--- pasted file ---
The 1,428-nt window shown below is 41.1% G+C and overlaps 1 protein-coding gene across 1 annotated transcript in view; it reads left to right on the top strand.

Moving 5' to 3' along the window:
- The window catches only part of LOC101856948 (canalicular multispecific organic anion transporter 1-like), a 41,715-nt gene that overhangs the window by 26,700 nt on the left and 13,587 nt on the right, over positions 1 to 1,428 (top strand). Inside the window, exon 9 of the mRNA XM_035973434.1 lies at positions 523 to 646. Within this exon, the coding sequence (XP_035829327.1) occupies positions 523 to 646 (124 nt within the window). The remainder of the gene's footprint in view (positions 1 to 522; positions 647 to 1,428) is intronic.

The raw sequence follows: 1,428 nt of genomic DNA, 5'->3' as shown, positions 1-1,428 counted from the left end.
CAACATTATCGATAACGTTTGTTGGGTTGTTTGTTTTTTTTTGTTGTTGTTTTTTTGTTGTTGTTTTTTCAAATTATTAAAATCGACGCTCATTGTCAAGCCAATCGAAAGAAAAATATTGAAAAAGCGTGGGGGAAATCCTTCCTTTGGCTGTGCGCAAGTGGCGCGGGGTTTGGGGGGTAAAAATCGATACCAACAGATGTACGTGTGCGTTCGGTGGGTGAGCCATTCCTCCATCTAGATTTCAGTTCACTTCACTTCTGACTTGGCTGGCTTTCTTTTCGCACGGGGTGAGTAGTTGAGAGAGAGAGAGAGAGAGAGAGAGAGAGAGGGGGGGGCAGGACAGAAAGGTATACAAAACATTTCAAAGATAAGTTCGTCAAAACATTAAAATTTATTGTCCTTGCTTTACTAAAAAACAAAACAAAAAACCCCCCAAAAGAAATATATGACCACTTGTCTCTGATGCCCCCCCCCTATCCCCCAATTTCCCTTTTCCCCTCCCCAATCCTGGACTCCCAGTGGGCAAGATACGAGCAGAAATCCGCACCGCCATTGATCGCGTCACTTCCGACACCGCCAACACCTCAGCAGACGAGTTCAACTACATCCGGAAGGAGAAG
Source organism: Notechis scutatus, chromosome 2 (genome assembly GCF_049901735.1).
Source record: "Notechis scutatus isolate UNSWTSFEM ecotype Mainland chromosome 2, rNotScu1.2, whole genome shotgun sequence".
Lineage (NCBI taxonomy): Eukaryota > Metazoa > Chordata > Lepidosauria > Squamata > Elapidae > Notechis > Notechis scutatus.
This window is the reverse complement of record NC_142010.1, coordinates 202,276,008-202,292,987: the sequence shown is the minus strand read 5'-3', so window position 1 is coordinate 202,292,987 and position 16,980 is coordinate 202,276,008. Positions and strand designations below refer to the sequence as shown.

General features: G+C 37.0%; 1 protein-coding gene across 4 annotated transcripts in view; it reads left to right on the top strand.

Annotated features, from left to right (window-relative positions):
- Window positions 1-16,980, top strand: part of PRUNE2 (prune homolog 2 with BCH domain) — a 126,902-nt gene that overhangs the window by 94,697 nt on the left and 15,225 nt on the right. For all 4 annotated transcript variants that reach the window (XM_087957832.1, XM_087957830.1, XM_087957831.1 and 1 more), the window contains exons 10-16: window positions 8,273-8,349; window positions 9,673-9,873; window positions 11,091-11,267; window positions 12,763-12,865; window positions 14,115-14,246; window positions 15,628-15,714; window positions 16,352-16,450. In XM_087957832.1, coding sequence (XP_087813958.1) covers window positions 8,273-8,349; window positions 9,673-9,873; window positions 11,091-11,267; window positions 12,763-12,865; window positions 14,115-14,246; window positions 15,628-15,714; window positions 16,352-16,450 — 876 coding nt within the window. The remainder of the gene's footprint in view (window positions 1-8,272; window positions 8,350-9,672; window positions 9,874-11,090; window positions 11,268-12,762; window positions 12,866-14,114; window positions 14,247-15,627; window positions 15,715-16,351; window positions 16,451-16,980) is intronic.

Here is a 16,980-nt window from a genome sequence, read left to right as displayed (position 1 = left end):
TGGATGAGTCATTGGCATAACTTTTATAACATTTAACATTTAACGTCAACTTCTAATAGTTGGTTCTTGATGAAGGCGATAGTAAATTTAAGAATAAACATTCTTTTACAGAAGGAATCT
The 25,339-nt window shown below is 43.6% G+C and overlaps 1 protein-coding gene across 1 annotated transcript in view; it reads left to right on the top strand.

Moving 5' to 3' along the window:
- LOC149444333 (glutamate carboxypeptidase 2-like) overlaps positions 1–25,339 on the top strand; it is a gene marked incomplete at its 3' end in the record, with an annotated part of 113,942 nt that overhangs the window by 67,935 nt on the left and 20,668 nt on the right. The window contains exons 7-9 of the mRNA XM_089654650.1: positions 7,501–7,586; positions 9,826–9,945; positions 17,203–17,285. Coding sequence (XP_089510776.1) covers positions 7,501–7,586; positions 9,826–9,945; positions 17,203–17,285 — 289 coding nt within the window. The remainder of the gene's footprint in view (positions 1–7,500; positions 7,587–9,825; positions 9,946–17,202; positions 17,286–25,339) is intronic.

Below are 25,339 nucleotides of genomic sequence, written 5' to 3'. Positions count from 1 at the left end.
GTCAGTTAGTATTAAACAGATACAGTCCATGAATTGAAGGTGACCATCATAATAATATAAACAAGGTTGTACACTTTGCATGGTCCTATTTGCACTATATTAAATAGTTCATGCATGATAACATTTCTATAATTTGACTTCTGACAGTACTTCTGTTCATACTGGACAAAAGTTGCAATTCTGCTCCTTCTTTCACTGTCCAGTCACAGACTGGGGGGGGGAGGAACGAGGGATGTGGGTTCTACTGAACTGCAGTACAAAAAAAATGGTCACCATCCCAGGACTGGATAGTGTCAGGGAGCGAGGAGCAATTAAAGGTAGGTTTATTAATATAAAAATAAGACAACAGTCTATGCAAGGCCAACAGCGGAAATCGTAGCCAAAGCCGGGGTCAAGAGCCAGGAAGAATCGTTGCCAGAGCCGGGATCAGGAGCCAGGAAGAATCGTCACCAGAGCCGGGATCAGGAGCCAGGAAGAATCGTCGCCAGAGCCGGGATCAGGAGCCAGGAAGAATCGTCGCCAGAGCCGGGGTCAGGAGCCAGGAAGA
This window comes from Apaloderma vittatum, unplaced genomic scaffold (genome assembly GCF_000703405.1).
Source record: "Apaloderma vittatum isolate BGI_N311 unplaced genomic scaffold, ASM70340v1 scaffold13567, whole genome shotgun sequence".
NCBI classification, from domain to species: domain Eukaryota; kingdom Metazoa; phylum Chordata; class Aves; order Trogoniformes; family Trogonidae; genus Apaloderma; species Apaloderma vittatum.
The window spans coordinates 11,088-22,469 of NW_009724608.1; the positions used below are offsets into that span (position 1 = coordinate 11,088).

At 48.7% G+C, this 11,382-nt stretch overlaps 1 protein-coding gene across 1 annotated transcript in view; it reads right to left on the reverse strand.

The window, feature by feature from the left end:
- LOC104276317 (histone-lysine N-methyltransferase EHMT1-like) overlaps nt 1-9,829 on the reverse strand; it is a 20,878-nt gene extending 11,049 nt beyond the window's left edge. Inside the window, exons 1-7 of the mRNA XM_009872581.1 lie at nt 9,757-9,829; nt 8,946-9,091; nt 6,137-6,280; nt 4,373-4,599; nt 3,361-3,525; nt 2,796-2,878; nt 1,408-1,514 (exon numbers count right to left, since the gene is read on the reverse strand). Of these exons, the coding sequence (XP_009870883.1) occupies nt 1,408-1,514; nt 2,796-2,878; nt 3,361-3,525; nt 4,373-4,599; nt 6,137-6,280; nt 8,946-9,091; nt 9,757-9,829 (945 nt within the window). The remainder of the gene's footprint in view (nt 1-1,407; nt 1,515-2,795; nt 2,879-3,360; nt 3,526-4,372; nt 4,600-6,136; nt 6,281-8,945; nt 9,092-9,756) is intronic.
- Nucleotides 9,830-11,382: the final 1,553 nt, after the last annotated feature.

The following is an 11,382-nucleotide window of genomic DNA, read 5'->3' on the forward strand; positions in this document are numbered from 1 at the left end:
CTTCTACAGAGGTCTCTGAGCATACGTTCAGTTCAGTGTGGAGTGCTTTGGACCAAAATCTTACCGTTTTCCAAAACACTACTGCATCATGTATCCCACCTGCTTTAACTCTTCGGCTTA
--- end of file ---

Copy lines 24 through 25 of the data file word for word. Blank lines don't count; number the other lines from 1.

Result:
At 48.7% G+C, this 11,382-nt stretch overlaps 1 protein-coding gene across 1 annotated transcript in view; it reads right to left on the reverse strand.

The window, feature by feature from the left end: